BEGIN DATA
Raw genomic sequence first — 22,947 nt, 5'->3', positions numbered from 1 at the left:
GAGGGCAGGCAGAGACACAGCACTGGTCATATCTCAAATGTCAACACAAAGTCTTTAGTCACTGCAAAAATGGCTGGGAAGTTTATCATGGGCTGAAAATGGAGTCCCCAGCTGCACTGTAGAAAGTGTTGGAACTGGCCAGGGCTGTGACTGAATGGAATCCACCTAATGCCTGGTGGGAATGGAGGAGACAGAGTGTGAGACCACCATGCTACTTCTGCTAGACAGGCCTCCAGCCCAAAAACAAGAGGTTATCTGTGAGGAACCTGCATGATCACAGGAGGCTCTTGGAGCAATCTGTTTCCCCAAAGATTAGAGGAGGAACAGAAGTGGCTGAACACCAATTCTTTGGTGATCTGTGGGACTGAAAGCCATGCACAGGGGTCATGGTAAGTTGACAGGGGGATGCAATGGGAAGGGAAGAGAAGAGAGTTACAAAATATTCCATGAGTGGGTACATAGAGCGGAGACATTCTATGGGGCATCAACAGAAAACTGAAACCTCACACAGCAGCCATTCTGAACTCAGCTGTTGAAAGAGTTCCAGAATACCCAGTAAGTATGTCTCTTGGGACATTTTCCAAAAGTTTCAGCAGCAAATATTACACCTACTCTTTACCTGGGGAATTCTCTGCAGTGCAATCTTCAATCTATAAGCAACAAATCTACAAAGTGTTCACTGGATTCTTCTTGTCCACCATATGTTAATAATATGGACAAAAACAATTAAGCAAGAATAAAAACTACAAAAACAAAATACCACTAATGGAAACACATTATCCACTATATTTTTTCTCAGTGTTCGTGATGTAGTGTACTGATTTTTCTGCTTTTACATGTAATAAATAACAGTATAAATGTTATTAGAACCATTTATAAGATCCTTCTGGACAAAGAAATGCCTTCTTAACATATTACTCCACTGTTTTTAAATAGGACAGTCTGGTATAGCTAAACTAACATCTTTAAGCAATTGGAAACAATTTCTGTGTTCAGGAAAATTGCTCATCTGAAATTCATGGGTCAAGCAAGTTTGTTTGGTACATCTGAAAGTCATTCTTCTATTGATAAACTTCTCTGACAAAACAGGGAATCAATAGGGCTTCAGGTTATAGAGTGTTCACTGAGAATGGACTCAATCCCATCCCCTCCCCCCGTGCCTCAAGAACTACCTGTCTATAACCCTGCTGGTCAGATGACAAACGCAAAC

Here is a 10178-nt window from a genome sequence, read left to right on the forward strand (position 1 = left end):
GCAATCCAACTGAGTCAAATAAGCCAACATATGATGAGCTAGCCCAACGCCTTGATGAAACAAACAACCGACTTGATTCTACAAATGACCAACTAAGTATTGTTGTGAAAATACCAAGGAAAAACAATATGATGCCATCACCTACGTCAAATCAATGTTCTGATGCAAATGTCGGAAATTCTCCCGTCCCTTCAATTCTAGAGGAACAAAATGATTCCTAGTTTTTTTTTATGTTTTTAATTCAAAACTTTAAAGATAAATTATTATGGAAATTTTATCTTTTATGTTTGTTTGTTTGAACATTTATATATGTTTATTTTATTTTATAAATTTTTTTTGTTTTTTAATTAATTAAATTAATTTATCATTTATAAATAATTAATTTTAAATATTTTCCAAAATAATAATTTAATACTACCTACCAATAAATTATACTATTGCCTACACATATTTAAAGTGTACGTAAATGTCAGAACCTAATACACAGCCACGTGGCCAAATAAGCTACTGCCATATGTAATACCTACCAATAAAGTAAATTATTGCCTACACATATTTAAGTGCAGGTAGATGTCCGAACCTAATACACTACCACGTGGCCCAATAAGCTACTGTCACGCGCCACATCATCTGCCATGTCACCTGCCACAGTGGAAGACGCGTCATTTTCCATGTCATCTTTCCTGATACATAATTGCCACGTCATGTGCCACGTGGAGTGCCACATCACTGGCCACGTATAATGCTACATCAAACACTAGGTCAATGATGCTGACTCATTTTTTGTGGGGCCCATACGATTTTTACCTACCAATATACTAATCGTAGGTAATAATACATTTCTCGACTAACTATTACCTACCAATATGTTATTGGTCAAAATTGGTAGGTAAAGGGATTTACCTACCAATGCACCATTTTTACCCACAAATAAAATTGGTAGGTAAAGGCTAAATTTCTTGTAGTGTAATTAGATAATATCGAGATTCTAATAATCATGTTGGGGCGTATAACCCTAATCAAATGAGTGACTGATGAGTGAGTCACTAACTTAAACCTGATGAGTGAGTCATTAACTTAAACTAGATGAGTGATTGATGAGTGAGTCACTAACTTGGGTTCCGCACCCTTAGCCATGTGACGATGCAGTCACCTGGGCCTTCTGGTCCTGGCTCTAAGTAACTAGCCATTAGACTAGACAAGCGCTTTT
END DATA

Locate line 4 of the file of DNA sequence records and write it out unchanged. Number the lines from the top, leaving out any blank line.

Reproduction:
GCAATCCAACTGAGTCAAATAAGCCAACATATGATGAGCTAGCCCAACGCCTTGATGAAACAAACAACCGACTTGATTCTACAAATGACCAACTAAGTATTGTTGTGAAAATACCAAGGAAAAACAATATGATGCCATCACCTACGTCAAATCAATGTTCTGATGCAAATGTCGGAAATTCTCCCGTCCCTTCAATTCTAGAGGAACAAAATGATTCCTAGTTTTTTTTTATGTTTTTAATTCAAAACTTTAAAGATAAATTATTATGGAAATTTTATCTTTTATGTTTGTTTGTTTGAACATTTATATATGTTTATTTTATTTTATAAATTTTTTTTGTTTTTTAATTAATTAAATTAATTTATCATTTATAAATAATTAATTTTAAATATTTTCCAAAATAATAATTTAATACTACCTACCAATAAATTATACTATTGCCTACACATATTTAAAGTGTACGTAAATGTCAGAACCTAATACACAGCCACGTGGCCAAATAAGCTACTGCCATATGTAATACCTACCAATAAAGTAAATTATTGCCTACACATATTTAAGTGCAGGTAGATGTCCGAACCTAATACACTACCACGTGGCCCAATAAGCTACTGTCACGCGCCACATCATCTGCCATGTCACCTGCCACAGTGGAAGACGCGTCATTTTCCATGTCATCTTTCCTGATACATAATTGCCACGTCATGTGCCACGTGGAGTGCCACATCACTGGCCACGTATAATGCTACATCAAACACTAGGTCAATGATGCTGACTCATTTTTTGTGGGGCCCATACGATTTTTACCTACCAATATACTAATCGTAGGTAATAATACATTTCTCGACTAACTATTACCTACCAATATGTTATTGGTCAAAATTGGTAGGTAAAGGGATTTACCTACCAATGCACCATTTTTACCCACAAATAAAATTGGTAGGTAAAGGCTAAATTTCTTGTAGTGTAATTAGATAATATCGAGATTCTAATAATCATGTTGGGGCGTATAACCCTAATCAAATGAGTGACTGATGAGTGAGTCACTAACTTAAACCTGATGAGTGAGTCATTAACTTAAACTAGATGAGTGATTGATGAGTGAGTCACTAACTTGGGTTCCGCACCCTTAGCCATGTGACGATGCAGTCACCTGGGCCTTCTGGTCCTGGCTCTAAGTAACTAGCCATTAGACTAGACAAGCGCTTTT